I will learn a song that imparts wisdom; I will then sing my insightful song to the accompaniment of a harp. 1
I will turn my ear to a proverb; with the harp I will expound my riddle:
I will incline my ear to a proverb; I will express my riddle on the harp.
I listen carefully to many proverbs and solve riddles with inspiration from a harp.
I fine-tuned my ear to the sayings of the wise, I solve life's riddle with the help of a harp.
I will put my teaching into a story; I will make my dark sayings clear with music.
I will incline my ear to a proverb; I will solve my riddle to the music of the harp.
I will incline my ear to a proverb; I will disclose my dark saying on the harp.
I will incline
to a parable
I will open
my dark saying
upon the harp
|NET © [draft] ITL|
I will learn
a song that imparts wisdom
; I will then sing
my insightful song
to the accompaniment of a harp.
|NET © Notes||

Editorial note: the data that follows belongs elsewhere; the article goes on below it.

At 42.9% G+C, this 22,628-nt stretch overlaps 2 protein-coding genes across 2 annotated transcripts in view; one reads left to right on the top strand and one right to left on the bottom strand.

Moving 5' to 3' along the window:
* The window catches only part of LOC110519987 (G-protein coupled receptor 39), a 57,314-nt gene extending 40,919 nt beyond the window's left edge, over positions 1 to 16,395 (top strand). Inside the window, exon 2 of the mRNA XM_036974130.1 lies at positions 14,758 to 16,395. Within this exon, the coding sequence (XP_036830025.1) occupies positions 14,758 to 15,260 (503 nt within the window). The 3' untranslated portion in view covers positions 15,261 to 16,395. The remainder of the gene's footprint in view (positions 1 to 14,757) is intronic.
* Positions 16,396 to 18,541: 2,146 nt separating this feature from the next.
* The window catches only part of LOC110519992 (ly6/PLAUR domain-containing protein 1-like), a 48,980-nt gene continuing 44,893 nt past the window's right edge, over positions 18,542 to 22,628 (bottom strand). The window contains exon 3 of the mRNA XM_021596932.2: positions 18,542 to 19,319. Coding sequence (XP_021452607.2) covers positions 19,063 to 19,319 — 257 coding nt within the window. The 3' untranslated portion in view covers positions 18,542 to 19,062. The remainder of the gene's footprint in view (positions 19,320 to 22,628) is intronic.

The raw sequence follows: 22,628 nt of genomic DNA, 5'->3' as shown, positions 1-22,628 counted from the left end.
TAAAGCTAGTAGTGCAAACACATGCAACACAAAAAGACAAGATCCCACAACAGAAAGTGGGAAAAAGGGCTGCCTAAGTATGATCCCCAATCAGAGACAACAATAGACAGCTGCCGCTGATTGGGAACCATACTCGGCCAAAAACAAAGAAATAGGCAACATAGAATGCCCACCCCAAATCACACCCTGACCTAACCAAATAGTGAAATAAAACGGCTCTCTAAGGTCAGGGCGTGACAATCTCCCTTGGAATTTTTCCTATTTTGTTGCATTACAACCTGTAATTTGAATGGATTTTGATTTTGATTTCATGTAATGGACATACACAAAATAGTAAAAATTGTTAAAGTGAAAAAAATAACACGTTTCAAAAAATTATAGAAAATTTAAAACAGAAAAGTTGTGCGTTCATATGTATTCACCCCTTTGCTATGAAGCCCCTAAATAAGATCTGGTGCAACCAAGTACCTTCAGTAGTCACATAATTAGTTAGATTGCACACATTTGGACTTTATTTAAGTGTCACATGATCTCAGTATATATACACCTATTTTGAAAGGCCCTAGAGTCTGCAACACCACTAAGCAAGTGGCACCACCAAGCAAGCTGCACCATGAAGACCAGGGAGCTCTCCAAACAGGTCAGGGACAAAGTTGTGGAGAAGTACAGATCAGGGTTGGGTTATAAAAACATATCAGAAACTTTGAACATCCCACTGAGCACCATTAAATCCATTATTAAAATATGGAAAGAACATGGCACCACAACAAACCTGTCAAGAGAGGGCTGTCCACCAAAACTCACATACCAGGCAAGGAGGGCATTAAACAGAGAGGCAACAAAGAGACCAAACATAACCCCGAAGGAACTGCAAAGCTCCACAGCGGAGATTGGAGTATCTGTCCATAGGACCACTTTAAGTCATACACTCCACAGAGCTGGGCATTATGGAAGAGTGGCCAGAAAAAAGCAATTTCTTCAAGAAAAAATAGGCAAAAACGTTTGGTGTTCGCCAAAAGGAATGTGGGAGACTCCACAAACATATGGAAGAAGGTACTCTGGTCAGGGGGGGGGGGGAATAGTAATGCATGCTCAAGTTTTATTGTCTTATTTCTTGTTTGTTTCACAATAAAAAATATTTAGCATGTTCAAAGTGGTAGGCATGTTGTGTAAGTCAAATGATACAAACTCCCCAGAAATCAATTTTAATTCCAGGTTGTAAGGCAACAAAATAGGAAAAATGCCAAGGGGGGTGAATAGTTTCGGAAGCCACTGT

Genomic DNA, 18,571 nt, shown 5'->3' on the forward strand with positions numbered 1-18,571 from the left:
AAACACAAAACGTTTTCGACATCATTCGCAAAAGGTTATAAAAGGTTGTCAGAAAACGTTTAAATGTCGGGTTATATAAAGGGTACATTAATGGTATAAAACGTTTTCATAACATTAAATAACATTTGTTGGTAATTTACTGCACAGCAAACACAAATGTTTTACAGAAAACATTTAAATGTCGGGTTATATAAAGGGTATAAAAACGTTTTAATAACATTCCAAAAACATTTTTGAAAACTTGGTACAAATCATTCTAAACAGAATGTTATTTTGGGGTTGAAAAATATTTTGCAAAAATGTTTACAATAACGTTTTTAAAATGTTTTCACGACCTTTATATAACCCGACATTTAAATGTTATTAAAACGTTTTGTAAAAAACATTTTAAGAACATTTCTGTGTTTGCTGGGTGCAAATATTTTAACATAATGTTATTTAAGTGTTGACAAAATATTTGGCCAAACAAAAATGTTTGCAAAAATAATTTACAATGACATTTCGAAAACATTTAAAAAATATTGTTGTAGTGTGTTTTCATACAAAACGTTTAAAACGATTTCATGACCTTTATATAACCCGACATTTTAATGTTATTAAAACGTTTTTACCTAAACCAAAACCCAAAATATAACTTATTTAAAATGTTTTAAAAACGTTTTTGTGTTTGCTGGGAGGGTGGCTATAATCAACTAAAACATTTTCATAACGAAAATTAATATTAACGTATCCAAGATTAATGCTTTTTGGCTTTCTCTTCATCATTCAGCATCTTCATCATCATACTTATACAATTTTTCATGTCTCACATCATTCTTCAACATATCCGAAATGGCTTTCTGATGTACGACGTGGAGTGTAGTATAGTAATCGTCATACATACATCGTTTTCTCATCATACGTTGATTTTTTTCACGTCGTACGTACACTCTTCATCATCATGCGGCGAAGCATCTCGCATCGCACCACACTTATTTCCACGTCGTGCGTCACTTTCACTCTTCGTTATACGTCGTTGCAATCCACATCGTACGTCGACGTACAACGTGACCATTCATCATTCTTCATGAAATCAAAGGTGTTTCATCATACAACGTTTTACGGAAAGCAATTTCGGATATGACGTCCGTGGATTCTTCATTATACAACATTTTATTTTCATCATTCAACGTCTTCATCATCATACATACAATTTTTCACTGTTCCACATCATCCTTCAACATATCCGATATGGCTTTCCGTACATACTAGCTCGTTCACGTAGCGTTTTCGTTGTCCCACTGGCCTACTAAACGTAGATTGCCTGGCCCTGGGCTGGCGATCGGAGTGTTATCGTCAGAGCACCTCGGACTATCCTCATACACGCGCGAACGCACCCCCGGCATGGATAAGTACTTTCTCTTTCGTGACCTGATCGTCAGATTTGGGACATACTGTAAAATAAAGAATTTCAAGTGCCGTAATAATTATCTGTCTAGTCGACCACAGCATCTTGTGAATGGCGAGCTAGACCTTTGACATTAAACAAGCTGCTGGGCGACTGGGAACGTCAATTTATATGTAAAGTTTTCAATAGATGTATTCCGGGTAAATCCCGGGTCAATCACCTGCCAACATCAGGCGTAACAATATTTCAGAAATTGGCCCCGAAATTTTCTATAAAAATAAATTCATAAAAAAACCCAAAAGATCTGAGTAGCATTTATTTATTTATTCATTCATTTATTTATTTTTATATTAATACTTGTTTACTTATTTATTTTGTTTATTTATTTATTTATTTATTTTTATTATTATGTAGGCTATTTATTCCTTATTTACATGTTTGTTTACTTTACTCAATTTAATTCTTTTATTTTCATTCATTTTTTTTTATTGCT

1 tn Heb “I will turn my ear to a wise saying, I will open [i.e., “reveal; explain”] my insightful saying with a harp.” In the first line the psalmist speaks as a pupil who learns a song of wisdom from a sage. This suggests that the resulting insightful song derives from another source, perhaps God himself. Elsewhere the Hebrew word pair חִידָה/מָשָׁל (mashal/khidah) refers to a taunt song (Hab 2:6), a parable (Ezek 17:2), lessons from history (Ps 78:2), and proverbial sayings (Prov 1:6). Here it appears to refer to the insightful song that follows, which reflects on the mortality of humankind and the ultimate inability of riches to prevent the inevitable – death. Another option is that the word pair refers more specifically to the closely related proverbial sayings of vv. 12, 20 (note the use of the verb מָשָׁל, mashal, “to be like” in both verses). In this case the psalmist first hears the sayings and then explains (Heb “opens”) their significance (see vv. 5-11, 13-19).